Speaker Ryan Sails Through the Easy Part
Representative Paul Ryan of Wisconsin is riding high.
Capping a seven-week honeymoon, the 45-year-old House speaker navigated the huge year-end spending and tax bills through Congress without any government breakdown. He's promised to set a "bold" conservative agenda for Republicans and has the party's right-wing caucus, which made the previous speaker's life miserable, largely quiescent.
As prominent Republicans look at the chaotic presidential race and contemplate a possible deadlocked result, Ryan's name rolls off their lips. Ryan doesn't carry the baggage of the other name that keeps coming up, Mitt Romney, and would be a fresher contrast to Hillary Clinton. The Ryan camp knows this is a decided long-shot, but is preparing ways to respond if the idea gains currency.
Fifty-three days, however, does not make a season. Ryan has experienced the easy part; big challenges loom.
The stage was set for the final funding bills in October by former Speaker John Boehner, with Ryan's full support. Boehner then stepped down, frustrated by the rule-or-ruin demands of the so-called Freedom Caucus.
It's a myth, however, that the Freedom Caucus was about to unseat him. Under House rules, any action against the speaker is decided by a majority vote of those present. In addition, Nancy Pelosi, the Democratic leader, out of regard for the institution, was prepared to hold out enough Democratic votes to assure the speakership wasn't vacated.
Ryan did negotiate the add-ons or riders to the basic year-end measure. Some of these, such as lifting the ban on foreign oil experts, achieved conservative goals. Ryan assuaged some critics by consulting more with right-wing members than his predecessors did.
But the right-wing agenda for the past several elections was to repeal and replace Obamacare; slash spending; cut tax rates; block President Barack Obama's executive actions liberalizing immigration and strengthening environmental rules; and, more recently, defund Planned Parenthood and stop Syrian refugees from entering the U.S.
None of that is in the omnibus bill, thus the headline in Politico: "Conservatives give Ryan a pass on budget deal they despise." Right-wing outsiders weren't as generous: "GOP Sells America Down the River," thundered the website of radio talk show host Rush Limbaugh. When the current funding expires next September, with the general election well under way, these movement right politicians are less likely to give passes.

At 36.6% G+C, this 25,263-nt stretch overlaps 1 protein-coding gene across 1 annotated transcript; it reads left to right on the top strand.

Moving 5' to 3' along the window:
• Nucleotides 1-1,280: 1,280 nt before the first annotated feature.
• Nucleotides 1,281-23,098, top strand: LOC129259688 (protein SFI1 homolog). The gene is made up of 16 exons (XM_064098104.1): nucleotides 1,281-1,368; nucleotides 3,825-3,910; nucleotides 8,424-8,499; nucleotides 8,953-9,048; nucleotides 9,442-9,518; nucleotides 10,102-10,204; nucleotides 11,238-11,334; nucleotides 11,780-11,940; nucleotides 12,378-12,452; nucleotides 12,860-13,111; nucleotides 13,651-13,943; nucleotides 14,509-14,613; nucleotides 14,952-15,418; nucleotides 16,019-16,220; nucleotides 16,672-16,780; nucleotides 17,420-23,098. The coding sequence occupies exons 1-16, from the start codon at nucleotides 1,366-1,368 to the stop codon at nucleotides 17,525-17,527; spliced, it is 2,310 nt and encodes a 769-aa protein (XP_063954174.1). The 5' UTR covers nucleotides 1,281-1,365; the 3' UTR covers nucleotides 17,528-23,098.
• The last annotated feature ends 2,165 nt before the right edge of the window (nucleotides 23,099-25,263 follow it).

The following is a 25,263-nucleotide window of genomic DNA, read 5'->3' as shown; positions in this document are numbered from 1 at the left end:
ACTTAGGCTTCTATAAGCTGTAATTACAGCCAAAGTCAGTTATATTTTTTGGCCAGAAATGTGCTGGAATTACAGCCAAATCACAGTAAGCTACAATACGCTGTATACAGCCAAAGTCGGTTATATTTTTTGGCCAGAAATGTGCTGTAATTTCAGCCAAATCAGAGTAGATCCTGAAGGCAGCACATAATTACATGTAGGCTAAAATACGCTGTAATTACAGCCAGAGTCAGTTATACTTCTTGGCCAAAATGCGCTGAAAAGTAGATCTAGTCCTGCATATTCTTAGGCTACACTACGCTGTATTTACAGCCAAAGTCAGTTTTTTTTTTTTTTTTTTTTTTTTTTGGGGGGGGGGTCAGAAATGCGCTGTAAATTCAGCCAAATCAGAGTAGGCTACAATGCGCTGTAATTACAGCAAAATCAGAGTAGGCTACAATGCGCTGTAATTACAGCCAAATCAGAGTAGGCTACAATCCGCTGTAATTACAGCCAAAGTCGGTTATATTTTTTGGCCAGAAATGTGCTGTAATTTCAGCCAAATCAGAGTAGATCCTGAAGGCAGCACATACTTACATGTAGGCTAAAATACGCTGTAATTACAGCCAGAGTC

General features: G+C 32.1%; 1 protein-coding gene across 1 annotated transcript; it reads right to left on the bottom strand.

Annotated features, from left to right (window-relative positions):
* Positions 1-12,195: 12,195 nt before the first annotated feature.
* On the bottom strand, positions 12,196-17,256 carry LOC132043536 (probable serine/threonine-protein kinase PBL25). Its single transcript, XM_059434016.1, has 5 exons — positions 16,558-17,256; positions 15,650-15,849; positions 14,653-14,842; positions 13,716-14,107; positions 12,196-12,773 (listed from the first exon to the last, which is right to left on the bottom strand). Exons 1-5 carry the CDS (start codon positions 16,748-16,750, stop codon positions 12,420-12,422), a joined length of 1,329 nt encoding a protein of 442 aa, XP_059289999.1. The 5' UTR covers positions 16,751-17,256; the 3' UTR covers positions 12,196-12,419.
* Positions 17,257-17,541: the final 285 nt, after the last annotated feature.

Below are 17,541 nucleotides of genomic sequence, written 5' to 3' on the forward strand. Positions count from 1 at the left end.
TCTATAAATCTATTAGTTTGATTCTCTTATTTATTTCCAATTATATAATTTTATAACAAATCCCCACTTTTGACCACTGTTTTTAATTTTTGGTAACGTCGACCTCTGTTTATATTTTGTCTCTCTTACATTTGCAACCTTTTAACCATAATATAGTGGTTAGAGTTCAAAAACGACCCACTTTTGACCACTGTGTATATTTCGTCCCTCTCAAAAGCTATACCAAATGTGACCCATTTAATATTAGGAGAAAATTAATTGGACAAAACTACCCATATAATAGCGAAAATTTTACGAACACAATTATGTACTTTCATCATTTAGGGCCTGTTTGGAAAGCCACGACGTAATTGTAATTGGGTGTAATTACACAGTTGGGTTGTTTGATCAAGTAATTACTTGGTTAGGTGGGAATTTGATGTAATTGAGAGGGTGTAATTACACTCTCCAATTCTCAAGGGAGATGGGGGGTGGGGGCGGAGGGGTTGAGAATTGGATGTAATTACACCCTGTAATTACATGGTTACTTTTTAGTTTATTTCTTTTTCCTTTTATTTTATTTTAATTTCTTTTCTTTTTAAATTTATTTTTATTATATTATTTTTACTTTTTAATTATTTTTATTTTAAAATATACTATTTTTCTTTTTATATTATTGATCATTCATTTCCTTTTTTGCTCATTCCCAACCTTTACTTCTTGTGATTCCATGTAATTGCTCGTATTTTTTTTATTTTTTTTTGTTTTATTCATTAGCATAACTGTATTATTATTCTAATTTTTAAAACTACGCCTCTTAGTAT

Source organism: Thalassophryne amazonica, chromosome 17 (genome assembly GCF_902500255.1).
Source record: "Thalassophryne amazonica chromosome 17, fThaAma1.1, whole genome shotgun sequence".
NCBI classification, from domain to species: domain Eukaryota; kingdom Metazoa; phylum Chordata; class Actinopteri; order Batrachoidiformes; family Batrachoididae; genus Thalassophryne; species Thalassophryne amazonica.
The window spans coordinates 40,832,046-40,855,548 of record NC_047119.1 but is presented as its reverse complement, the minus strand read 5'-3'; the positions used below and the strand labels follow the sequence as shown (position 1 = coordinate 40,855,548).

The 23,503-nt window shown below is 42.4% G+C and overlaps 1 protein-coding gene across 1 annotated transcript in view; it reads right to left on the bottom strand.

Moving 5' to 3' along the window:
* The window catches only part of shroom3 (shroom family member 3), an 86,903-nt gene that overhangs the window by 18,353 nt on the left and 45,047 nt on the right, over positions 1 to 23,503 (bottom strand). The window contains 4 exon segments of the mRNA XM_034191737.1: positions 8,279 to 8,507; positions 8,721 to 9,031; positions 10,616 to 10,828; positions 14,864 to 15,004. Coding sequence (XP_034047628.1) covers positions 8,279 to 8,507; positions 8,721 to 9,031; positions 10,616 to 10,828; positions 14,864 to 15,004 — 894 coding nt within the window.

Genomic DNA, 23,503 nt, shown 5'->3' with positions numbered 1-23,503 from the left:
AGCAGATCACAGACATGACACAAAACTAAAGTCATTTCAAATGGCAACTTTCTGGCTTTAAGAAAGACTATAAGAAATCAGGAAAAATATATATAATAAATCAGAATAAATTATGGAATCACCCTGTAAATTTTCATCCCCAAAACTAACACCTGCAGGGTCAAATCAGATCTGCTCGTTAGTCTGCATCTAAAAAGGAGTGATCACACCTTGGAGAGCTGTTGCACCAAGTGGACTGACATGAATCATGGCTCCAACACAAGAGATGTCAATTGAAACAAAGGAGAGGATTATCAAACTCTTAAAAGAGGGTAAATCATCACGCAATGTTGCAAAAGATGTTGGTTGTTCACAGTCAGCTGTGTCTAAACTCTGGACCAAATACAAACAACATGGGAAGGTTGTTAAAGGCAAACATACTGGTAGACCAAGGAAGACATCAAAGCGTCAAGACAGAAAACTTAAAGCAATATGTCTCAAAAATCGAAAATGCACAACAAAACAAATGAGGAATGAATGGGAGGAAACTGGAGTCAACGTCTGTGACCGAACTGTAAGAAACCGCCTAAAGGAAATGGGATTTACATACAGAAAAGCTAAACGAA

Conversely, the White House is delighted about the end-of-year deals that achieve a lot of the spending goals the administration sought. And even the Republican-orchestrated tax cuts included a number of major anti-poverty measures, at the White House's insistence.
Ryan's relations with Obama have ranged from correct to testy. But last week, as they were discussing the final deal, on the phone, Ryan, who has grown a beard, told the president that some on the angry movement right have even accused him of being a Muslim. The president, who has long faced the same absurd allegation, chuckled.
The speaker would like to secure passage of the Trans-Pacific Partnership. The Obama-backed trade deal has the support of most Republicans, though many Democrats oppose it. However, Senate Majority Leader Mitch McConnell wants to delay any action until after the election to protect a couple of his politically vulnerable members.
A few weeks ago, Ryan set out what he called a bold mandate for House Republicans: "a complete alternative to the left's agenda." The intent is to lay out a platform for Republicans, particularly the party's presidential candidate, to run on next year.
Therein lies a huge problem. The two current front-runners for the nomination are Donald Trump and Senator Ted Cruz. Trump's postures on trade and immigration are anathema to Ryan; Cruz is campaigning as a hard-right candidate more in sync with the House's Freedom Caucus than with the speaker.
There rarely has been a congressional leader with more policy bona-fides than Ryan, and he charms much of the commentariat. But it's naïve to suggest that this promises grand opportunities in this Congress or the next one, even if there's a Democratic president.
Successful speakers aren't policy wonks or charmers. They are tough and calculating with superb political instincts.
We don't know yet if that description fits Ryan.
This column does not necessarily reflect the opinion of the editorial board or Bloomberg LP and its owners.
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